2014 Biking and Walking Benchmarking Report

2014 Biking and Walking Benchmarking Report

Alliance for Biking and Walking recently released their 2014 benchmarking report for biking and walking that includes data from 2011 and 2012. Angie Schmitt for Streetsblog USA has been writing a few various posts on the information coming from the report.

Here are some important facts from the report:

The number of people who bike and walk to work is growing gradually. According to the report, “3.4 percent of commuters” nationwide go to work by biking and walking in 2011 and 2012, with 2.8% by walking and 0.6% by bicycle.

Walking is growing more in cities. The walking commute rose to 5 percent in 2012. Boston has the highest share of walkers at 15 percent, with Washington D.C. following in second with 11.8 percent. Below is the share of commuters in the top 50 cities across the US:


Source: Streetsblog USA and Alliance for Biking and Walking

Data on biking and walking is still hard to uncover. Tracking biking and walking is not something city or county governments have focused on primarily. In the long run, tracking this data could really help emphasize funding towards infrastructure that will promote biking and walking.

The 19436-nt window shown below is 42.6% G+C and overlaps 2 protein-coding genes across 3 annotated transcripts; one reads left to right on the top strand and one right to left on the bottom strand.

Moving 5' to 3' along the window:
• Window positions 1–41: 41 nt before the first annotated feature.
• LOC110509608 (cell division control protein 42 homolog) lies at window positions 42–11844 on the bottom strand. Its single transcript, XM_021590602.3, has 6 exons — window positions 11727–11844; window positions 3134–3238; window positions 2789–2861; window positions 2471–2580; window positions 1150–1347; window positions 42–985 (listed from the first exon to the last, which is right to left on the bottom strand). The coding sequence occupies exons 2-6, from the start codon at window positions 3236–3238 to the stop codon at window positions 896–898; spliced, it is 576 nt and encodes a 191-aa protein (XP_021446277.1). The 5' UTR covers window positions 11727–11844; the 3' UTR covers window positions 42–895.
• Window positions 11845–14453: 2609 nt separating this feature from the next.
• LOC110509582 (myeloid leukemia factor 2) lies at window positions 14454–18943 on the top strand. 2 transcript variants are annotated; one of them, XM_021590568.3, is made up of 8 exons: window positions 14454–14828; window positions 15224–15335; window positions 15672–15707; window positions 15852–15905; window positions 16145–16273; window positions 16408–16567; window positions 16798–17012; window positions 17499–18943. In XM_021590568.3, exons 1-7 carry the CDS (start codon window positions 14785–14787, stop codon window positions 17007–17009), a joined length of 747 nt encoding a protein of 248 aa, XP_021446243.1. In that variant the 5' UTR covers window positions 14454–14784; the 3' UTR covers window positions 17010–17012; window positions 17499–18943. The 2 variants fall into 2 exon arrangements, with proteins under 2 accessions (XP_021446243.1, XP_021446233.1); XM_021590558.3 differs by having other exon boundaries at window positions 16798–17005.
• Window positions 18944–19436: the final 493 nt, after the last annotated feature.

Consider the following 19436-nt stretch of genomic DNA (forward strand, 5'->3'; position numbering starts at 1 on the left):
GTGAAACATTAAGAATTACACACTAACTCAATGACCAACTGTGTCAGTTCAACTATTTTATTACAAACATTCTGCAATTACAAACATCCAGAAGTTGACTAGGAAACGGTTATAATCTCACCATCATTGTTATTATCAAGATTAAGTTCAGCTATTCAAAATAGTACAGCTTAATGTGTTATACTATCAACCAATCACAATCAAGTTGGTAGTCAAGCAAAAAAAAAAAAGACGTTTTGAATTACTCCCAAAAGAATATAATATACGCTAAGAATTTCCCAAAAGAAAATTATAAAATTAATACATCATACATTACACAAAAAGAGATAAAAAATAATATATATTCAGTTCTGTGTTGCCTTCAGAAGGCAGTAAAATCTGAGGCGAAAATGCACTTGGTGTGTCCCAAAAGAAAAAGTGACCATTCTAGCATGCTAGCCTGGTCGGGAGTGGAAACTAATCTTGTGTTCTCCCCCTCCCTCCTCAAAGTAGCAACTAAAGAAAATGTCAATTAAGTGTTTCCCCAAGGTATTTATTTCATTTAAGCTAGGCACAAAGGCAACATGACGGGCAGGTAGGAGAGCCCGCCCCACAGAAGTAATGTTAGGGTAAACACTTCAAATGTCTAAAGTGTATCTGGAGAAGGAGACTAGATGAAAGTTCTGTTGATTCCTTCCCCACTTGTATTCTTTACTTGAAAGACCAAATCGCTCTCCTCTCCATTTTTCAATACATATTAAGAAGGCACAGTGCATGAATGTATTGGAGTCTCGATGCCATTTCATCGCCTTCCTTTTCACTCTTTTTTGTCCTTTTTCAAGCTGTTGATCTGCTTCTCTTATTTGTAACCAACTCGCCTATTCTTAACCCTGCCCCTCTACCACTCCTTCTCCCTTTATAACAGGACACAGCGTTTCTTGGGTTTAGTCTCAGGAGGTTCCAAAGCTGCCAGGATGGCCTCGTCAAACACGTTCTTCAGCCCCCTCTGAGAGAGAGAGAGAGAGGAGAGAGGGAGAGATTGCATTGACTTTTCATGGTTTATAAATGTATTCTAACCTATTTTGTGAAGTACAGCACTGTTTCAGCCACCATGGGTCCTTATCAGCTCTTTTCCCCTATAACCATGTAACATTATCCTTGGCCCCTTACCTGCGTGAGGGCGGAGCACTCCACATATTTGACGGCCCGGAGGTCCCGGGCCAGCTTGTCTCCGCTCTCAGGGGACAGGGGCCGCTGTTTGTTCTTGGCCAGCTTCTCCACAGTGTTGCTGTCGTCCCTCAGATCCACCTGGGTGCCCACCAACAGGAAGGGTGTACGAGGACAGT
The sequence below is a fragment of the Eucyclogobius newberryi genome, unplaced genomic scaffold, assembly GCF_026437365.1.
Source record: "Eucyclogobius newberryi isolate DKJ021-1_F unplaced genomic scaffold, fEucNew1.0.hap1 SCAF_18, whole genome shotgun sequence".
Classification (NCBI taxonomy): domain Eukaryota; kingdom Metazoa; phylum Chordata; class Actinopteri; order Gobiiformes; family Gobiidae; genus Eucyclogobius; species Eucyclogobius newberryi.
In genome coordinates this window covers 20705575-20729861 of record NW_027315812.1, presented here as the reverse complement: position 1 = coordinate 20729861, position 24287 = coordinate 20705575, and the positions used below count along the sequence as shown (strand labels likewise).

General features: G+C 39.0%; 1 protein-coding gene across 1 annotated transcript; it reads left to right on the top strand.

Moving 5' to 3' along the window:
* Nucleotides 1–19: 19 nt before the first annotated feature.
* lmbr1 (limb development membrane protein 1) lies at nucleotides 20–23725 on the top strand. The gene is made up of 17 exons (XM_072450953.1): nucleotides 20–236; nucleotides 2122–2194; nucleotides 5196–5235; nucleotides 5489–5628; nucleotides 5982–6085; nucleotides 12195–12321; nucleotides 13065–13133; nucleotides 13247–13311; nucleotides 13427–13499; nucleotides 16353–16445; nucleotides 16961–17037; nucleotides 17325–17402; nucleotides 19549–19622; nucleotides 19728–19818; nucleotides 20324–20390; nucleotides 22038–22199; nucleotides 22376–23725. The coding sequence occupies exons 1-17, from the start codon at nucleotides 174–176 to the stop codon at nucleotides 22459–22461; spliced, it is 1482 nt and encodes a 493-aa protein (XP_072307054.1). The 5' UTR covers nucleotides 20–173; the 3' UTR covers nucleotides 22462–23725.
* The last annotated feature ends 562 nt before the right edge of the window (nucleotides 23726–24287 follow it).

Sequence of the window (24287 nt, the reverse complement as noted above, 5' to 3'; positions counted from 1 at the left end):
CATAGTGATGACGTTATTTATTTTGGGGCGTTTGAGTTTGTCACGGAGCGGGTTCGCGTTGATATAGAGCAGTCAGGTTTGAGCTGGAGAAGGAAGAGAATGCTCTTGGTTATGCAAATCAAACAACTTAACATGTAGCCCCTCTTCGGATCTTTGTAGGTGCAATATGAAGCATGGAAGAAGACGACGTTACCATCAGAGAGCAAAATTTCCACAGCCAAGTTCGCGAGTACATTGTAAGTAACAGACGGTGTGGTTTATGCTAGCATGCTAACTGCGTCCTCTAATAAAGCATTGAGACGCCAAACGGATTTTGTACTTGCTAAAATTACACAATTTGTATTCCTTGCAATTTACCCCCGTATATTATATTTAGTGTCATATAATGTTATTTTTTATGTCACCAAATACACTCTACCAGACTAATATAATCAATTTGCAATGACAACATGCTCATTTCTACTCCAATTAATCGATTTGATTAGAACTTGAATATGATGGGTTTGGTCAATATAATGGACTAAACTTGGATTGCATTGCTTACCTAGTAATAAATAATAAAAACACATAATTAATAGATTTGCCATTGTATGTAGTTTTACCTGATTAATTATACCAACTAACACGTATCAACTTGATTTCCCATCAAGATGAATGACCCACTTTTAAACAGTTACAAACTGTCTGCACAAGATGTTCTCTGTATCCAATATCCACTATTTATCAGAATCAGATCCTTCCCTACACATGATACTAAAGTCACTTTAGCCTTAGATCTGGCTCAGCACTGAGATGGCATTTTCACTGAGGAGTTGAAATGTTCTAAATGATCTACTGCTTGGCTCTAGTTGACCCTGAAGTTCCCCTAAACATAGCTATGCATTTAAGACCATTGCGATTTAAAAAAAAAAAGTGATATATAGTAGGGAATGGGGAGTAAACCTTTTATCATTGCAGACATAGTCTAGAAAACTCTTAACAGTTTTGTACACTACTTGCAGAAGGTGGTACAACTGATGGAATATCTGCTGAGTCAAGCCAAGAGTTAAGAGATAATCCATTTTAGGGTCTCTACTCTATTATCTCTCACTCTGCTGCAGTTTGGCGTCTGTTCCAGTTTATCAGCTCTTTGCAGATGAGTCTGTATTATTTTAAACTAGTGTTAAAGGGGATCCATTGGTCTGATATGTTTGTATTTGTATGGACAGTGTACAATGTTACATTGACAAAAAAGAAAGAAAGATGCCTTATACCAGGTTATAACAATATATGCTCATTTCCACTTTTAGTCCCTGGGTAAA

Positively, “levels of diabetes, high blood pressure, and obesity are all lower in cities with higher shares of commuters bicycling or walking to work.” These methods of transportation have positive impact on the public health of communities and cities.

Federal funding for biking and walking transportation is also increasing gradually. In 2012, 2 percent of funding was told biking and walking.

These are only some of the facts from the report. To learn more, you can access the report here.

Rebecca Hertz


Rebecca Hertz is the Assistant Executive Director of Friends of White Flint. She received her Bachelor’s Degree in International Development and Social Change from Clark University, Worcester Massachusetts in 2012. She completed her Master’s Degree from Clark University, as well, in Community Development and Planning in 2013. She is interested in how built environments impact the health and growth of communities. Prior to this role, she worked as a youth worker and mentor for several non-profit organizations in Maryland and Massachusetts. She grew up in Rockville, MD and has recently moved back to the region.

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